The Cadillac Tax is Forcing Action Well in Advance of 2018
The Cadillac tax has roused its share of passionate critics, and efforts to repeal
the tax have been gaining momentum with bi-partisan support. As the IRS seeks commentary
to resolve the murkiness within the regulatory language, a number of new research studies are calling attention to the tax’s potential impact on employers and the challenges it raises.
The Affordable Care Act’s high-cost plan tax was dubbed the “Cadillac tax” because its original intention was to reign in “overly generous” health benefit plans offered by large employers. In a nutshell, it places a 40 percent non-deductible tax on health benefit plans that exceed a certain threshold beginning in 2018. The threshold for 2018 is $10,200 for individual coverage plans and $27,500 for all other plans, and then it increases annually with inflation. The Congressional Budget Office estimates that the tax will generate approximately $87 billion in revenue over the next decade, which will help pay for the Affordable Care Act’s subsidized plans.
While the tax isn’t set to kick in for several years, employers are already making moves to get costs down to get under the threshold. And, as is the case with most changes to the health care system, many are finding the solution isn’t quite so simple.
Two of the major challenges:
- High cost plans aren’t just restricted to “overly generous” large employer plans. The reality is that some organizations employ individuals who have more expensive health issues that drive up the cost curve, regardless of the plan changes they are making. Unions have also been very vocal opponents of the tax, as union members often receive generous health benefits in lieu of wage hikes that can be more difficult to secure. It’s already a major focus of the UAW’s negotiations with several large automakers, with which it has a four-year contract expiring in September. Other labor unions are considering strategies as well.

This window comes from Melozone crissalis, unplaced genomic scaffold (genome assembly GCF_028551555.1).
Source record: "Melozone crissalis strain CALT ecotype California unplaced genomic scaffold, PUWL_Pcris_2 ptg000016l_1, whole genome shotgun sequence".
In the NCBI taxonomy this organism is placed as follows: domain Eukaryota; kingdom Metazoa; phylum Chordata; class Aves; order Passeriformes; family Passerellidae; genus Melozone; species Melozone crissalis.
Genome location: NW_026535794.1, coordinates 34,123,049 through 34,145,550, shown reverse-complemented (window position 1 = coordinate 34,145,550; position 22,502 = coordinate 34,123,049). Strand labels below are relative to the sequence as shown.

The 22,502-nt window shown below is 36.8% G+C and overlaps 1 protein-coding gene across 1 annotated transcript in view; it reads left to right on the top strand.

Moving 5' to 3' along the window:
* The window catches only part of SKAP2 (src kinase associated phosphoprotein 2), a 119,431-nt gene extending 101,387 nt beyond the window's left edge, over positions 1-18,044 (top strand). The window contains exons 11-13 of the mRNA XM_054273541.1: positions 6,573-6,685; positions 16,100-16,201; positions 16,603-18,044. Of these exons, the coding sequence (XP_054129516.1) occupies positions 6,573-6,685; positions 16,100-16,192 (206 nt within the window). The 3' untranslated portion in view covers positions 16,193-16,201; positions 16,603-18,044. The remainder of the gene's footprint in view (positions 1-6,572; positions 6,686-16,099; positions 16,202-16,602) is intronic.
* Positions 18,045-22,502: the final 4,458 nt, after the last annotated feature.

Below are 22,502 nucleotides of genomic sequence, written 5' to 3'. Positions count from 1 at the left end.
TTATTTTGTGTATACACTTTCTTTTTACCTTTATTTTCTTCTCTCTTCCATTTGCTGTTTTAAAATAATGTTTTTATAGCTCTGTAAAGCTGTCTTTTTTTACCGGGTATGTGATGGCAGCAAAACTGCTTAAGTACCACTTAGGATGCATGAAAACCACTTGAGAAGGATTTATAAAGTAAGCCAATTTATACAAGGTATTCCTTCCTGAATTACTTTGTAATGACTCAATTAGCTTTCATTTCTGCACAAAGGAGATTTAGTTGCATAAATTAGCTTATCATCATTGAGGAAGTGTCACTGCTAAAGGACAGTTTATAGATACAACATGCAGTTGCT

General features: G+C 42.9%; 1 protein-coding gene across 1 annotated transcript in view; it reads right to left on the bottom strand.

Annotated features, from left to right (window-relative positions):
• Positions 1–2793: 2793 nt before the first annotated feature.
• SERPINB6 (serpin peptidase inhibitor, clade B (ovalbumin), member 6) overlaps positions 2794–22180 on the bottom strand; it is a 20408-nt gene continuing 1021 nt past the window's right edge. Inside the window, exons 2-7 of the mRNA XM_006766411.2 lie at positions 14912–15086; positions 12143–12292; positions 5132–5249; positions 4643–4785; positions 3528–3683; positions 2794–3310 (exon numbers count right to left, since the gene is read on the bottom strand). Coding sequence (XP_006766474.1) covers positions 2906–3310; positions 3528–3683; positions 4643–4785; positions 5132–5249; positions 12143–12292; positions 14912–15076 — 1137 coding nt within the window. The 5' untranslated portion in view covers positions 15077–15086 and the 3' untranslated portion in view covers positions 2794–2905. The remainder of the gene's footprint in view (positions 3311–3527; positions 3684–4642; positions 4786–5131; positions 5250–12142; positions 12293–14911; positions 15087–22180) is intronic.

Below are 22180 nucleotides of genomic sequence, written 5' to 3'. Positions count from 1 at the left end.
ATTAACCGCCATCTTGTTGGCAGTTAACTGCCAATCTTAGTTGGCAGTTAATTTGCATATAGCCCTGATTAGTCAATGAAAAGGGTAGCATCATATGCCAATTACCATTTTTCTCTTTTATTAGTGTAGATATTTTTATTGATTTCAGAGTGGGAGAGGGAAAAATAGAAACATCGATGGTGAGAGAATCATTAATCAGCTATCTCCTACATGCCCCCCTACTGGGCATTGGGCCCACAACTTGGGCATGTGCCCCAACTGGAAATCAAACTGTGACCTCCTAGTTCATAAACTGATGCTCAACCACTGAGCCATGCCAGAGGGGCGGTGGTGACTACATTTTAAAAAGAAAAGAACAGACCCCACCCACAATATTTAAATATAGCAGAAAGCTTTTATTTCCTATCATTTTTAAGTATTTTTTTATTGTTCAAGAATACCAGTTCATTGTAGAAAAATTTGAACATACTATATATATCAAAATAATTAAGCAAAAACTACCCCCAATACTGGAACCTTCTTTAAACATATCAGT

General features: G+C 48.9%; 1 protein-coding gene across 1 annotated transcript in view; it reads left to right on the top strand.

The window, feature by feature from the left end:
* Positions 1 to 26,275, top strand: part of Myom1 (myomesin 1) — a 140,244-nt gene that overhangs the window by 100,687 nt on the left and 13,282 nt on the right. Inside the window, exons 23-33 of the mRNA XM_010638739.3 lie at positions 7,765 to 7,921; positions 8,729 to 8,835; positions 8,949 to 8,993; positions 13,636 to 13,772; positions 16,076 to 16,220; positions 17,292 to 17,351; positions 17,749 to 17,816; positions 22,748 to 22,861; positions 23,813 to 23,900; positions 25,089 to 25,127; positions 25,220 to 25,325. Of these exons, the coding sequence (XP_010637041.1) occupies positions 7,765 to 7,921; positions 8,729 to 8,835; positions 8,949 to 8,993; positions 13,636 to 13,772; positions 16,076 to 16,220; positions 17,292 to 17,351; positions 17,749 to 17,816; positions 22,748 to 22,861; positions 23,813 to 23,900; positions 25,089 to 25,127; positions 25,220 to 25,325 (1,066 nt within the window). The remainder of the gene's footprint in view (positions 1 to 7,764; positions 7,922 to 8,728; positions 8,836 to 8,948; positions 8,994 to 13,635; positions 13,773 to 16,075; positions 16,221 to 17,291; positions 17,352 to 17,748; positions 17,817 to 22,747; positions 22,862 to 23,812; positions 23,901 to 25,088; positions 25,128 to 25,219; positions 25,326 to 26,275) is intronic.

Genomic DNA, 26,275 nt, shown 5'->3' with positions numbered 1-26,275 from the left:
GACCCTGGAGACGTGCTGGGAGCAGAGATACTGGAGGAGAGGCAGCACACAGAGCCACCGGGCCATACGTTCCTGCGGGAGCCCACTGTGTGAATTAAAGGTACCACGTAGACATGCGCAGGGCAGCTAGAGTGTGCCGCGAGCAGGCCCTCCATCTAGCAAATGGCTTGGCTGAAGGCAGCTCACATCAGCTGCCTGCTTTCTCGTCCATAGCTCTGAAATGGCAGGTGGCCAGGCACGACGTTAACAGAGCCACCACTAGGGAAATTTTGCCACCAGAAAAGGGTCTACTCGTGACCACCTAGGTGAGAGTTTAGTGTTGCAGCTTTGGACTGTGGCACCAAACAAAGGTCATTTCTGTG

- Health care costs keep rising, regardless of plan adjustments. A recent Kaiser Family Foundation analysis estimates that 42 percent of employers will have plans in which costs will exceed the tax’s threshold for some or all employees by 2028. Further, they expect that 100 percent of employers will eventually be impacted by the tax, assuming that health plan premiums continue to grow faster than inflation, which has been the case. The dollar level triggering the Cadillac tax increases only in relation to the Consumer Price Index, which grows much slower than medical costs.
Another survey from the National Business Group on Health illustrates the challenge of rising health care costs for large employers. It found that employers are projecting a six percent increase in health care benefits costs in 2016, but intend to keep increases to five percent by making plan changes such as increasing cost-sharing provisions or adopting consumer-directed health plans. Without additional changes to control costs, nearly half say at least one of their health plans will trigger the Cadillac tax.
What does this mean for employers? Regardless of what happens with the Cadillac tax, organizations must find a way to better stratify their health care risks. They must elevate their actions to better manage the risks that are driving up costs, instead of restricting their focus to plan changes. We’ll cover more about how this can be accomplished in a subsequent blog post.